Thresholds from the main experiment as a function of luminance contrast. L − M and 2S − (L + M) thresholds are plotted as red and blue circles, respectively. The mid-level and high-level tasks are indicated by the adjoining dotted and solid lines, respectively. (a) 2S − (L + M) versus L + M thresholds. (b) L − M versus L + M thresholds. (c) Thresholds in both chromatic pathways as a function of L + M thresholds. Note: θDKL = 90° corresponds to the luminance isolating condition; this data will fall on the x-axis. θDKL = 0° corresponds to the isoluminant condition; this data is the closest to the y-axis in each panel. The corresponding DKL luminance elevations for each data point are indicated in (b) only to avoid clutter. Their order is the same on each plot. Error bars: ±2SE.
Figure 4
 
Thresholds from the main experiment as a function of luminance contrast. L − M and 2S − (L + M) thresholds are plotted as red and blue circles, respectively. The mid-level and high-level tasks are indicated by the adjoining dotted and solid lines, respectively. (a) 2S − (L + M) versus L + M thresholds. (b) L − M versus L + M thresholds. (c) Thresholds in both chromatic pathways as a function of L + M thresholds. Note: θDKL = 90° corresponds to the luminance isolating condition; this data will fall on the x-axis. θDKL = 0° corresponds to the isoluminant condition; this data is the closest to the y-axis in each panel. The corresponding DKL luminance elevations for each data point are indicated in (b) only to avoid clutter. Their order is the same on each plot. Error bars: ±2SE.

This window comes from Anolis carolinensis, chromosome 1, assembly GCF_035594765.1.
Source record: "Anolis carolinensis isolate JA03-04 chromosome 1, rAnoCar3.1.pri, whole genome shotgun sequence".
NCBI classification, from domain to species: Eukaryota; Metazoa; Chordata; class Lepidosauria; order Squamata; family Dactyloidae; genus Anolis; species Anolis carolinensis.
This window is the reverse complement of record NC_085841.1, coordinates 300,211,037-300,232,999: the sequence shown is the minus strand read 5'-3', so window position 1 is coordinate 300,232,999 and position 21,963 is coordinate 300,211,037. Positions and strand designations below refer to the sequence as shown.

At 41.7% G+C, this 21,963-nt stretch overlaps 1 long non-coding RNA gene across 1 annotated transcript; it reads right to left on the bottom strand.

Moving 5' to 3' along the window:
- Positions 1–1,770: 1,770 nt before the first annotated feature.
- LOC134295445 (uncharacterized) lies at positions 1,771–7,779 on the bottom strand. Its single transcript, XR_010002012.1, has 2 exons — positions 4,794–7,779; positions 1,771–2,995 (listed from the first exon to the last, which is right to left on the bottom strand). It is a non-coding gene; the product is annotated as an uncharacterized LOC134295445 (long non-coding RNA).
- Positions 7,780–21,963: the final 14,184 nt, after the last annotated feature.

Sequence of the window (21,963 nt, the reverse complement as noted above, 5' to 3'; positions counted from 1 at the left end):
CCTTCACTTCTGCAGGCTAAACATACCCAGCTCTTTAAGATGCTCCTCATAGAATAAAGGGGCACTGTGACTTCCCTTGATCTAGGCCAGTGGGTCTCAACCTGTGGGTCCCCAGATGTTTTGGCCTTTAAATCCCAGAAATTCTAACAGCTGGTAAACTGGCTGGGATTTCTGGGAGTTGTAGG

Figure 5
 
Thresholds as a function of luminance contrast from the control experiment, which contained the high-level task only. (a) L − M versus L + M thresholds. (b) Combined 2S −(L + M) and L − M contrasts at threshold as a function of L + M contrast at threshold. Note: θDKL = 90° corresponds to the luminance isolating condition; this data will fall on the x-axis. θDKL = 0° corresponds to the isoluminant condition; this data is the closest to the y-axis in each panel. The corresponding DKL luminance elevations for each data point are indicated in (a) only to avoid clutter. Error bars: ±2SE.
Figure 5
 
Thresholds as a function of luminance contrast from the control experiment, which contained the high-level task only. (a) L − M versus L + M thresholds. (b) Combined 2S −(L + M) and L − M contrasts at threshold as a function of L + M contrast at threshold. Note: θDKL = 90° corresponds to the luminance isolating condition; this data will fall on the x-axis. θDKL = 0° corresponds to the isoluminant condition; this data is the closest to the y-axis in each panel. The corresponding DKL luminance elevations for each data point are indicated in (a) only to avoid clutter. Error bars: ±2SE.
Figure 6
 
Thresholds as a function of luminance contrast from the follow-up experiment, which contained the high-level task only and used a more narrow sampling of the DKL angle of elevation. (a) L − M versus L + M thresholds. (b) Combined 2S – (L + M) and L − M contrasts at threshold as a function of L + M contrast at threshold. (a) indicates the DKL luminance elevations that correspond to each data point; their order is the same as on (b), on which they are left out to avoid clutter. Error bars: ±2SE.
Figure 6